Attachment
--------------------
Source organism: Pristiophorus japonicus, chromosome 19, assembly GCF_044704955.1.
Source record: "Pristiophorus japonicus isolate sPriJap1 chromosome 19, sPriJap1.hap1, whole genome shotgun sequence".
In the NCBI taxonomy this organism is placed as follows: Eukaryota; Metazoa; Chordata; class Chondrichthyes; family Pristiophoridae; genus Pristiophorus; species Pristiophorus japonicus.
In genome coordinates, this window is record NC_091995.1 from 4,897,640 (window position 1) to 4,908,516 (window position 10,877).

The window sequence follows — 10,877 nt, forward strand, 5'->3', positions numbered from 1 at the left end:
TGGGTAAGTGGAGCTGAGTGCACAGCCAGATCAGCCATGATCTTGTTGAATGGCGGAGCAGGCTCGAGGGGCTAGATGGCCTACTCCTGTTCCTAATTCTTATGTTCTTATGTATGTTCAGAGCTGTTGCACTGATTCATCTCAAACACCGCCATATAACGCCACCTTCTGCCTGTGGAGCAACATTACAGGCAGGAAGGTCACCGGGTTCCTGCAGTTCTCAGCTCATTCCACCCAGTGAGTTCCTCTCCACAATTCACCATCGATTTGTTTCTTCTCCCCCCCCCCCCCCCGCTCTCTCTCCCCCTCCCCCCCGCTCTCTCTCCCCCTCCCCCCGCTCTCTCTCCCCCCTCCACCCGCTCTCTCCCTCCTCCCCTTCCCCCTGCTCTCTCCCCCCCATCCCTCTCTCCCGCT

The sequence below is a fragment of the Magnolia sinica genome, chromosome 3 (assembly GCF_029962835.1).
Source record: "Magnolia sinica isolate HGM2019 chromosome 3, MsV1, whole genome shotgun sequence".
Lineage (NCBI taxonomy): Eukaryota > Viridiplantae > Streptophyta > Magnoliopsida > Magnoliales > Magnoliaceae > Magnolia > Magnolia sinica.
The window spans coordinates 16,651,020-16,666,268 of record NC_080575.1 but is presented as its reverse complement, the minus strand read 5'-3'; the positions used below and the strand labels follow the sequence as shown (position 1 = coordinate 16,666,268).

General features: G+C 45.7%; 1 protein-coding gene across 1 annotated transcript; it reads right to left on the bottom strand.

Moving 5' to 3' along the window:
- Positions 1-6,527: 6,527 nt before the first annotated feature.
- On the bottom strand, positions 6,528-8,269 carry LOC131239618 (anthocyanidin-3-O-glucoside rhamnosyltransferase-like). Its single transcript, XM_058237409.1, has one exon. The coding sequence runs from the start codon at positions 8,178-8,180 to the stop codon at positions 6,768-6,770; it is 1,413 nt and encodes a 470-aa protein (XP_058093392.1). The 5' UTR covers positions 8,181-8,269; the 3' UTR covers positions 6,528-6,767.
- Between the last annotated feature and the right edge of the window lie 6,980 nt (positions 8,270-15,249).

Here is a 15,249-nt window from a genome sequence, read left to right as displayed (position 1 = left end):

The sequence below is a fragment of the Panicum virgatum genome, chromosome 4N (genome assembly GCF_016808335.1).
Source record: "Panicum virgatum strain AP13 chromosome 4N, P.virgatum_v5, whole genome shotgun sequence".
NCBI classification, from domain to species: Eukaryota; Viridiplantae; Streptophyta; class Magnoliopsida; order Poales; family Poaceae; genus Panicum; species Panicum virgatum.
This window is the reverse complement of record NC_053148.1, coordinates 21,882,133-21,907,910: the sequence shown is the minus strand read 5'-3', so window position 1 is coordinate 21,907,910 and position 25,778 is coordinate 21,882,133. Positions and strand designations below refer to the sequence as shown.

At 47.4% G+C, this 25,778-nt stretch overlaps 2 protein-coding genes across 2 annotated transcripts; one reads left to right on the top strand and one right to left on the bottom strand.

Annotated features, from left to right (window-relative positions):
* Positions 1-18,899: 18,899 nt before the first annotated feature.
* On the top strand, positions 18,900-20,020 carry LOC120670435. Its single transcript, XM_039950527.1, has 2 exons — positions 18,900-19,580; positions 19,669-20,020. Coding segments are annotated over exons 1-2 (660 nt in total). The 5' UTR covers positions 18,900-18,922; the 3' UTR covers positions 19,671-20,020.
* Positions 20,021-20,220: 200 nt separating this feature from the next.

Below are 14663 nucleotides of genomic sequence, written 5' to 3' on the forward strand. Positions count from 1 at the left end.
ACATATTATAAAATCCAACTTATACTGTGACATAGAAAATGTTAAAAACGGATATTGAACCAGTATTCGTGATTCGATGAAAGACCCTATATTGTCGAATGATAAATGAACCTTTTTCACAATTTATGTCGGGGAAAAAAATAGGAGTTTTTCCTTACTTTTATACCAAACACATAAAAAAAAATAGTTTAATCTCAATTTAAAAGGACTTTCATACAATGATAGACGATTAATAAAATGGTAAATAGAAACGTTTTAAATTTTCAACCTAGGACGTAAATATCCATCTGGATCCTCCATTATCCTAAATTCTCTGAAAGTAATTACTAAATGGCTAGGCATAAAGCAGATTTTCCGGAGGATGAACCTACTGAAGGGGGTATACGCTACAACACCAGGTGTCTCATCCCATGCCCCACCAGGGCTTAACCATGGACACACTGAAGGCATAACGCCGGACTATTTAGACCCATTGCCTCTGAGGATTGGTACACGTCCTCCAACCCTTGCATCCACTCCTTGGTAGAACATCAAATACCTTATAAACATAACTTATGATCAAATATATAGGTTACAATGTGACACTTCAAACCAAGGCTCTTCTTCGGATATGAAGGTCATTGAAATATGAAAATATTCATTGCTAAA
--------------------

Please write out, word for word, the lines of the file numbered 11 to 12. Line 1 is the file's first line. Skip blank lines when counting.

General features: G+C 45.7%; 1 protein-coding gene across 1 annotated transcript; it reads right to left on the bottom strand.

Moving 5' to 3' along the window: